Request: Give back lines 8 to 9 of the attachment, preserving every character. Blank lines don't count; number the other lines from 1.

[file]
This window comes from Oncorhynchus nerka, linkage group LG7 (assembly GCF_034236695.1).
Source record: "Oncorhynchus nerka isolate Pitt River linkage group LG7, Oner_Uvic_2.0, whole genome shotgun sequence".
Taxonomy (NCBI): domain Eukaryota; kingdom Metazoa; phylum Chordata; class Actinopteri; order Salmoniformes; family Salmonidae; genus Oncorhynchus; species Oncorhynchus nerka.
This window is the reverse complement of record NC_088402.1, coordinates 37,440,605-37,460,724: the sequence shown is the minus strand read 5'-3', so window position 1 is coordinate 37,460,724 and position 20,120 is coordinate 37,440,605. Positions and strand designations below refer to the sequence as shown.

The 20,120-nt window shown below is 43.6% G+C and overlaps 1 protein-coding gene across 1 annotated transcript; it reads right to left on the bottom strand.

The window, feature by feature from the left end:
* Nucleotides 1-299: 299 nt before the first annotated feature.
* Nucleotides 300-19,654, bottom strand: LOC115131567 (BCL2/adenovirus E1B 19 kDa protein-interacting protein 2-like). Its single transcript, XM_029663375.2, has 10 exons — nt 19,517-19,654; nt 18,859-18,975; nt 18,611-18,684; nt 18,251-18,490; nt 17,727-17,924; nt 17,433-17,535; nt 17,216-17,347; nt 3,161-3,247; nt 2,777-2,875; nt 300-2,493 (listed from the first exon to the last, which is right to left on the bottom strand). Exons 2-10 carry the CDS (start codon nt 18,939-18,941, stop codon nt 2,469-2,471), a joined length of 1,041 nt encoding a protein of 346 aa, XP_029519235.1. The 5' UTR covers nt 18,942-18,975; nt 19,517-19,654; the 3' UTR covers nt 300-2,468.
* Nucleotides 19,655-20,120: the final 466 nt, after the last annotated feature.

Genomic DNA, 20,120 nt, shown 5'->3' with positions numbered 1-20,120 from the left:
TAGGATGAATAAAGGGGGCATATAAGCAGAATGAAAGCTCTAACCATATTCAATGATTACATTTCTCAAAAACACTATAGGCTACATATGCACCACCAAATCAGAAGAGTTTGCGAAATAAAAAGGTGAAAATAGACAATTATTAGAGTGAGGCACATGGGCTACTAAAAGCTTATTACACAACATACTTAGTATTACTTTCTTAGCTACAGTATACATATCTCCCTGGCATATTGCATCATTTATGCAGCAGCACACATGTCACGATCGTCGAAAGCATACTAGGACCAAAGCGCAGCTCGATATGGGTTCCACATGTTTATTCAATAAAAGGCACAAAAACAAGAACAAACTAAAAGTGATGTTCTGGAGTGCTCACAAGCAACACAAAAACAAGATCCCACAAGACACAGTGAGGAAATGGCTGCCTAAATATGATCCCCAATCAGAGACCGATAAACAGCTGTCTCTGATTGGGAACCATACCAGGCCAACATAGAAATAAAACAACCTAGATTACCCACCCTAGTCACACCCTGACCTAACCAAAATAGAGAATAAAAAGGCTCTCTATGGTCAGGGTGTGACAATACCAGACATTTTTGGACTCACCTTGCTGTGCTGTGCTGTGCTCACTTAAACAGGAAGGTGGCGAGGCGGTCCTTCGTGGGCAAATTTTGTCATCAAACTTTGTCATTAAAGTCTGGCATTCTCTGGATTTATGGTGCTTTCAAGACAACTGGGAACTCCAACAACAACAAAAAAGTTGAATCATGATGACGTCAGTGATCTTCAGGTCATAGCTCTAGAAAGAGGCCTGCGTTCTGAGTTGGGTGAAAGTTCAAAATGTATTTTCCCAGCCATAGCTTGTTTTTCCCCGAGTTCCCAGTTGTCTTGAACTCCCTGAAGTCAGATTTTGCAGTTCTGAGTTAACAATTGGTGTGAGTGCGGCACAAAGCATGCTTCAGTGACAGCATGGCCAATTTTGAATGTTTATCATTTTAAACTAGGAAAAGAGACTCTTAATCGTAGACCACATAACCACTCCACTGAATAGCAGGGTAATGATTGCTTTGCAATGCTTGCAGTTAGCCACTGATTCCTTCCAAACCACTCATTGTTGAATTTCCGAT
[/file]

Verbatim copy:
* Nucleotides 300-19,654, bottom strand: LOC115131567 (BCL2/adenovirus E1B 19 kDa protein-interacting protein 2-like). Its single transcript, XM_029663375.2, has 10 exons — nt 19,517-19,654; nt 18,859-18,975; nt 18,611-18,684; nt 18,251-18,490; nt 17,727-17,924; nt 17,433-17,535; nt 17,216-17,347; nt 3,161-3,247; nt 2,777-2,875; nt 300-2,493 (listed from the first exon to the last, which is right to left on the bottom strand). Exons 2-10 carry the CDS (start codon nt 18,939-18,941, stop codon nt 2,469-2,471), a joined length of 1,041 nt encoding a protein of 346 aa, XP_029519235.1. The 5' UTR covers nt 18,942-18,975; nt 19,517-19,654; the 3' UTR covers nt 300-2,468.
* Nucleotides 19,655-20,120: the final 466 nt, after the last annotated feature.